I’ve really enjoyed reading the National Gallery of Victoria publication about wood carver Robert Prenzel.
Here are three of the 36 double sided panels from the staircase of the Glenormiston homestead in the Western District of Victoria. What beauties.
| Robert Prenzel, panels from the Glenormiston staircase, 1909 |
Although I don’t know what timber he used for this staircase, he generally used white cedar, colonial beech, brown cedar, Queensland walnut, and blackbean. Prenzel said ‘boligum’, the wood of Queensland tree Letsea reticulata, was one of the finest carving woods in the world.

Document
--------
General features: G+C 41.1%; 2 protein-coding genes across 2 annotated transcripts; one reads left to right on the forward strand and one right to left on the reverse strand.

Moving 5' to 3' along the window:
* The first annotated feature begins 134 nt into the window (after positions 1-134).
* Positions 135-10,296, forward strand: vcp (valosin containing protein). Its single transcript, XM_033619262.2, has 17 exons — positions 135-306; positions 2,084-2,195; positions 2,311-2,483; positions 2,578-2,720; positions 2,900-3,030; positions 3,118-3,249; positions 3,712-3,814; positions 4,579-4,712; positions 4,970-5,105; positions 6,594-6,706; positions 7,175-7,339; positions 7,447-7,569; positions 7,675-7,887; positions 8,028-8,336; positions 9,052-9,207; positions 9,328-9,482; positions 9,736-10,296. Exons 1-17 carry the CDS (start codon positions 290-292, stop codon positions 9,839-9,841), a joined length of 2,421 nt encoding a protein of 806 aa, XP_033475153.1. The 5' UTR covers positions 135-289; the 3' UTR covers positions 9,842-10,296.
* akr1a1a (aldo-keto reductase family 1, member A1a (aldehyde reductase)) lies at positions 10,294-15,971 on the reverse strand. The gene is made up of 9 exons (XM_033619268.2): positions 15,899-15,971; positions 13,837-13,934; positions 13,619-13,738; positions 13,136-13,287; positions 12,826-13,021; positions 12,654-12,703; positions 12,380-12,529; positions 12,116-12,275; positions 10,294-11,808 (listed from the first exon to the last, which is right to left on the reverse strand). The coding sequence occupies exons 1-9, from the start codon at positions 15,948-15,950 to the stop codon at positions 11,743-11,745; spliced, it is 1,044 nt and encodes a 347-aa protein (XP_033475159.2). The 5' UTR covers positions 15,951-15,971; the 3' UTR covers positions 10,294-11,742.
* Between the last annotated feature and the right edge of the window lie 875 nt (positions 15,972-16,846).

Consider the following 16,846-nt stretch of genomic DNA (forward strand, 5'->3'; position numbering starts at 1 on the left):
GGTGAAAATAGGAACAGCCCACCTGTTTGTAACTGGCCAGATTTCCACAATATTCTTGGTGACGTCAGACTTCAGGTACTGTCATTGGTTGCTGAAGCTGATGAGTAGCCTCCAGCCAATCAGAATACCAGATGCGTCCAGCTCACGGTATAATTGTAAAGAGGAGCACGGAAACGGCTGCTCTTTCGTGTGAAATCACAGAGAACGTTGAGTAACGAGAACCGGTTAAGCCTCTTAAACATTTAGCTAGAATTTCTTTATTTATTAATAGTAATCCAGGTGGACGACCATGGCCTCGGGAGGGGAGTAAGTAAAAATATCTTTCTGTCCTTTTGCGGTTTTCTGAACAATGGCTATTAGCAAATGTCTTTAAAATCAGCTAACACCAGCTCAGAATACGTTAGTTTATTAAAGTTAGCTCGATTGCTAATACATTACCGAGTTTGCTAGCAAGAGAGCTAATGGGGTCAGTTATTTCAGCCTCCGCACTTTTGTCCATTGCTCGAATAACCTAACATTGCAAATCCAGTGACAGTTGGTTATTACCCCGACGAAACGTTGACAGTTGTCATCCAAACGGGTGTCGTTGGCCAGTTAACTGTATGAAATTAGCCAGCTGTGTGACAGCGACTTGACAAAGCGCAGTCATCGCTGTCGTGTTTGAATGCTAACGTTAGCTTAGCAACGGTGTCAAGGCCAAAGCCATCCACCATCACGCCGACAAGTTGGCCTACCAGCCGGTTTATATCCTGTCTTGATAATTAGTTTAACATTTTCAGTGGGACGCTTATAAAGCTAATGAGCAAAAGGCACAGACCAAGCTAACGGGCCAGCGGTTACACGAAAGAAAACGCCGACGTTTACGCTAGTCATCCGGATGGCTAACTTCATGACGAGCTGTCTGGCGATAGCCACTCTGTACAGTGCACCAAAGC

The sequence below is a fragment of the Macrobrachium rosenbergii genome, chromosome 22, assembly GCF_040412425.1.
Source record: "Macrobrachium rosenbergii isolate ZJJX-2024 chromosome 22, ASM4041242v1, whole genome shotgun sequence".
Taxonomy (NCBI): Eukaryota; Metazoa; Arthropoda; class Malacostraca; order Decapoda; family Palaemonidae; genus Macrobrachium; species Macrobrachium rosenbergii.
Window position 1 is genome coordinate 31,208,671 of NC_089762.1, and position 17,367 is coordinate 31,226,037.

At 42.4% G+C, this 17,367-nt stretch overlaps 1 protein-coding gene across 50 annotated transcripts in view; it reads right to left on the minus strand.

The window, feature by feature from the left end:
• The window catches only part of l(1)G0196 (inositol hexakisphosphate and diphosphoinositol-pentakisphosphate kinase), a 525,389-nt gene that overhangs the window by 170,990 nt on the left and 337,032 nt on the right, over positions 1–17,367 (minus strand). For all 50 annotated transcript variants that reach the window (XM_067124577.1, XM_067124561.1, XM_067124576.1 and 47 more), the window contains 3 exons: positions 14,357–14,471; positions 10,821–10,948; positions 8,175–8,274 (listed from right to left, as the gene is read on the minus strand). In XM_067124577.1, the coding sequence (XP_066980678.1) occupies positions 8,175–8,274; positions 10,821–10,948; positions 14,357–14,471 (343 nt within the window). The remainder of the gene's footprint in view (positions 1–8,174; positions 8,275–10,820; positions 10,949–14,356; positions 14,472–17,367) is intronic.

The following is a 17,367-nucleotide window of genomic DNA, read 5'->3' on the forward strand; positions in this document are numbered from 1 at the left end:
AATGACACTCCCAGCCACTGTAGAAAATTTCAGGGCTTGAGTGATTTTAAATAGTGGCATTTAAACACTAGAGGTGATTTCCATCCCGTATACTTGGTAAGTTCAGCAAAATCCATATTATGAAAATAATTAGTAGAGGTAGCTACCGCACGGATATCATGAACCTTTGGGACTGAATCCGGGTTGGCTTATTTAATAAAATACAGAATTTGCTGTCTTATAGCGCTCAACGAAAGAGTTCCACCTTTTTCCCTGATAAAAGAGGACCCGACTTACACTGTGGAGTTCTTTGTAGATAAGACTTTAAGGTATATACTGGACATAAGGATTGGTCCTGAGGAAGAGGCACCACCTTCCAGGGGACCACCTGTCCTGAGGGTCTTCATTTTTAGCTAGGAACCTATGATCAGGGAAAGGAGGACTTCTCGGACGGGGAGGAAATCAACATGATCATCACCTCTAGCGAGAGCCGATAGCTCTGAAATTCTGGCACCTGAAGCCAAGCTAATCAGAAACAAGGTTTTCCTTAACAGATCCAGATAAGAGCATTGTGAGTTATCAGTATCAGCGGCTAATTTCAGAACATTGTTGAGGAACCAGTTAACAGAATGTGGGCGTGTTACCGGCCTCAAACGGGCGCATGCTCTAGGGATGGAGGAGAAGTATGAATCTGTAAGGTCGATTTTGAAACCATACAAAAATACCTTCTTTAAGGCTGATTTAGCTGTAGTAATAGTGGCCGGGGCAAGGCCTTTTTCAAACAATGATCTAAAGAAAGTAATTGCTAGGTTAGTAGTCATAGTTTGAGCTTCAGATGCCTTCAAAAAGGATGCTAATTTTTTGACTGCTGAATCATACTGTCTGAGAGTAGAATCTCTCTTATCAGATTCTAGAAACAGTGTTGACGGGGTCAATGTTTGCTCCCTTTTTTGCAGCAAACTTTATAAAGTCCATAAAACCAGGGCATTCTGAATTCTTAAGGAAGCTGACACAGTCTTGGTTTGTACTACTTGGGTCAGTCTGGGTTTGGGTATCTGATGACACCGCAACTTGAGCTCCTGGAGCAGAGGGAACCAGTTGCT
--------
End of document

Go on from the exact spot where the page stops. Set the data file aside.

In this lively Kookaburra work from the Art Gallery of Western Australia he used mountain ash.
| Robert Prenzel, Kookaburra, mountain ash, 1913 |
Things got tough for Prenzel during the war years. He would sit in his shop front window in Toorak Road carving these unique panels as a way to supplement his income.
He usually framed these portraits using banksia found around his Black Rock home.
Oh so rustico.